Harriet is an amazing character, a flawed protagonist filled with rage, an intense creative energy, and a neediness to have her artistic endeavors acknowledged and acclaimed. In her fifties, she comes to believe that the reason that her work has been dropped from galleries is because of her sex and age. To prove her hypothesis, she decides to produce a series of installations for which she enlists men to present as their own work.

In this novel Harriet Burden wears many masks, and the glimpses into her diaries reveal a complex personality, obviously creative and intellectual, but also often crippled by self-doubt despite her aggressive public persona. The Blazing World is a dazzling read, one that touches upon numerous subjects, including art history, philosophy, and even neurobiology. It is a novel that engages both the mind and the heart. The book’s title is well-chosen, for this story does blaze with the energy that creativity generates.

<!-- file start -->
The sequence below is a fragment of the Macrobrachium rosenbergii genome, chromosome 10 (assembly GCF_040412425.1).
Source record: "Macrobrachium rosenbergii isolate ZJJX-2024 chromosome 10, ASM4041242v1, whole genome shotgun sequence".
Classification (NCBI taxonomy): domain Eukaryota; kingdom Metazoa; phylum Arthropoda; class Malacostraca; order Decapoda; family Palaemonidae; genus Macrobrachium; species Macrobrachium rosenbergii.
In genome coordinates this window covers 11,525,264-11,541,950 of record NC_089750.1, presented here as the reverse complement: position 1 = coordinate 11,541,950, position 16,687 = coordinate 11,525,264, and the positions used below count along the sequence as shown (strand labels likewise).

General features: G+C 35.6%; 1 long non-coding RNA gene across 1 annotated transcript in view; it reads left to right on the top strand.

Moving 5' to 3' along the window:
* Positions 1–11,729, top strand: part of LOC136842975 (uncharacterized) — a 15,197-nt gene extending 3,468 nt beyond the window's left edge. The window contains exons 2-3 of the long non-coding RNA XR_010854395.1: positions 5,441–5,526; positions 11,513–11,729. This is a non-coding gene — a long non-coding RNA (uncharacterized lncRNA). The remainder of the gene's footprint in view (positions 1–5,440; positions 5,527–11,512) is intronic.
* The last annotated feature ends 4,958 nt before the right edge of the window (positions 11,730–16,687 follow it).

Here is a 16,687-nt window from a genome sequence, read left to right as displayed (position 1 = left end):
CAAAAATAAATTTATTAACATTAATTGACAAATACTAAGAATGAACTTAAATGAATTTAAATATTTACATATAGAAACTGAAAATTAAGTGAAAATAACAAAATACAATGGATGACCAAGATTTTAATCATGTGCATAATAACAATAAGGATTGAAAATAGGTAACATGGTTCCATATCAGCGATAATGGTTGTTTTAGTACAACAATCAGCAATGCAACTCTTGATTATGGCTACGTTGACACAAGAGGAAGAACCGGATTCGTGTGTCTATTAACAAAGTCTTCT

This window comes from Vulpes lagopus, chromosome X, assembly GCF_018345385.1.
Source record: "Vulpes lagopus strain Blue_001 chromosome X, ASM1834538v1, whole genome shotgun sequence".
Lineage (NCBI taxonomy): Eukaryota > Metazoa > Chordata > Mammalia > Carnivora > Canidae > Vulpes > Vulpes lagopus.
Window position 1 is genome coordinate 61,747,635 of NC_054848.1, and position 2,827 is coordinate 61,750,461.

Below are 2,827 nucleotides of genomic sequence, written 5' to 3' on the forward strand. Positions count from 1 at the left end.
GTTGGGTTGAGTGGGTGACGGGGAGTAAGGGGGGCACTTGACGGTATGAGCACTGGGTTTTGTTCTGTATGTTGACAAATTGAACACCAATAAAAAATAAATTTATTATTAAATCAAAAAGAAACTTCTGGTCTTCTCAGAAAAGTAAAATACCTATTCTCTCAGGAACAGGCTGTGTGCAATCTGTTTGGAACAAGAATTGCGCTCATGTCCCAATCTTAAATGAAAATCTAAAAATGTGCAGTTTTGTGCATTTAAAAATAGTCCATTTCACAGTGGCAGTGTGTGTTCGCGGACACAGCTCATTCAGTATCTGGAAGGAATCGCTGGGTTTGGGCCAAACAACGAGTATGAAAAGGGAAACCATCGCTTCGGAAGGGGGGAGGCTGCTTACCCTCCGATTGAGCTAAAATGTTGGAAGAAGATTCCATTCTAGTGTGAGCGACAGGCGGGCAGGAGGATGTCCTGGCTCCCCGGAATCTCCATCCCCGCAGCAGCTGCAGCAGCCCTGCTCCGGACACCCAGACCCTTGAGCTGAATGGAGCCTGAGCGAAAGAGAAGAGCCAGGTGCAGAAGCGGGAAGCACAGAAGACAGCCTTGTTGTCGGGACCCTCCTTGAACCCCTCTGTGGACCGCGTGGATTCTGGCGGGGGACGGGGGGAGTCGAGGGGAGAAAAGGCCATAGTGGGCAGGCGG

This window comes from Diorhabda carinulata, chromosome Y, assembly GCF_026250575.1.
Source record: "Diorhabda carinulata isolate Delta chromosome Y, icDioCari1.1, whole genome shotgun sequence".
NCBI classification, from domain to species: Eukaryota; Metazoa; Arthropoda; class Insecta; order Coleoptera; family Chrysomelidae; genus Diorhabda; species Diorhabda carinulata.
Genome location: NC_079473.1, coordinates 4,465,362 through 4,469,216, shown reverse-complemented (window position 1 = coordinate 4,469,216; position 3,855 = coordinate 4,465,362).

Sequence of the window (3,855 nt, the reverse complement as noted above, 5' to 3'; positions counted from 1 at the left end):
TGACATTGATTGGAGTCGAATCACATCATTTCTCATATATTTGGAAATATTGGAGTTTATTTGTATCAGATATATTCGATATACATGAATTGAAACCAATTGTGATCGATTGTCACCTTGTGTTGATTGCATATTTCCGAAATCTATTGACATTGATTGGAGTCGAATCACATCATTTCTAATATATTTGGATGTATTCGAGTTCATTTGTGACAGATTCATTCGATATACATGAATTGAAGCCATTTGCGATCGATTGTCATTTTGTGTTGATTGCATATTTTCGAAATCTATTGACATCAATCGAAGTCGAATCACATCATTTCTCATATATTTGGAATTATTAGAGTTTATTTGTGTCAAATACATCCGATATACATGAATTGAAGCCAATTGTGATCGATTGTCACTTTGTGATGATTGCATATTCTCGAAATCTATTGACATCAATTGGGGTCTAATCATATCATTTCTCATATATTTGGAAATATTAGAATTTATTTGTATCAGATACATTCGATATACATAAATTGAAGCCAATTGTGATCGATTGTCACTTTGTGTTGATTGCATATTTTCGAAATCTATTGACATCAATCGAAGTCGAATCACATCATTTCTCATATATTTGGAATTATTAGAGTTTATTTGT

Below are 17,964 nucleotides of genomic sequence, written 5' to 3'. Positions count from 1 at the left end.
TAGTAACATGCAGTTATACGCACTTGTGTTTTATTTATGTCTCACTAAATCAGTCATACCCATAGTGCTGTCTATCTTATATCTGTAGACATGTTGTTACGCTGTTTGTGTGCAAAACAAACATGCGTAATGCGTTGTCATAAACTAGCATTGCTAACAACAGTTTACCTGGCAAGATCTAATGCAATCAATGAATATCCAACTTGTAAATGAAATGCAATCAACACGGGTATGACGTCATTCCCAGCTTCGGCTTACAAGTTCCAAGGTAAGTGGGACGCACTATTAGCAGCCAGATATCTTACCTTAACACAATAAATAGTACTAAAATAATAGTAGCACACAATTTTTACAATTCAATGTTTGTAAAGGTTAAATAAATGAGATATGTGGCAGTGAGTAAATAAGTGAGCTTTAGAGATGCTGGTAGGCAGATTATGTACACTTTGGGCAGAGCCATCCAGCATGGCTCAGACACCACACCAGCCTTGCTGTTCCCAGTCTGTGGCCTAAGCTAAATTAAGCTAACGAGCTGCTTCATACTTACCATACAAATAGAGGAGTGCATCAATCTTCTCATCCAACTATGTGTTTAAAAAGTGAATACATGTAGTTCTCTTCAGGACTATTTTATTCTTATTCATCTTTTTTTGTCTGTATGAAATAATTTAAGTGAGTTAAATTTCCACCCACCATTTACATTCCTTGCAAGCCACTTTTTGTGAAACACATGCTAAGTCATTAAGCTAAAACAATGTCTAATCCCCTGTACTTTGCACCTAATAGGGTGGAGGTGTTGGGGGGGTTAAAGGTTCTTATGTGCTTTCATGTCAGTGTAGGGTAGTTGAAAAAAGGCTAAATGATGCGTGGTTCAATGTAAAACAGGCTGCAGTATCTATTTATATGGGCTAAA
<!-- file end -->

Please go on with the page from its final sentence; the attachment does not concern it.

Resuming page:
The Brief Wondrous Life Of Oscar Wao / Junot Diaz

Oscar De León, nicknamed Oscar Wao (a bastardization of Oscar Wilde), an overweight young Dominican man, is the ultimate nerd. Obsessed with science fiction, comic books, and writing fantasy stories, his childhood is a lonely one. As he grows older, he falls in love with a number of women, but for the most part he is too shy to approach any of them. His greatest fear is that he will die a virgin. Surprisingly, Oscar makes the perfect vehicle for the author to tell the greater story of the Dominican Republic’s sad story.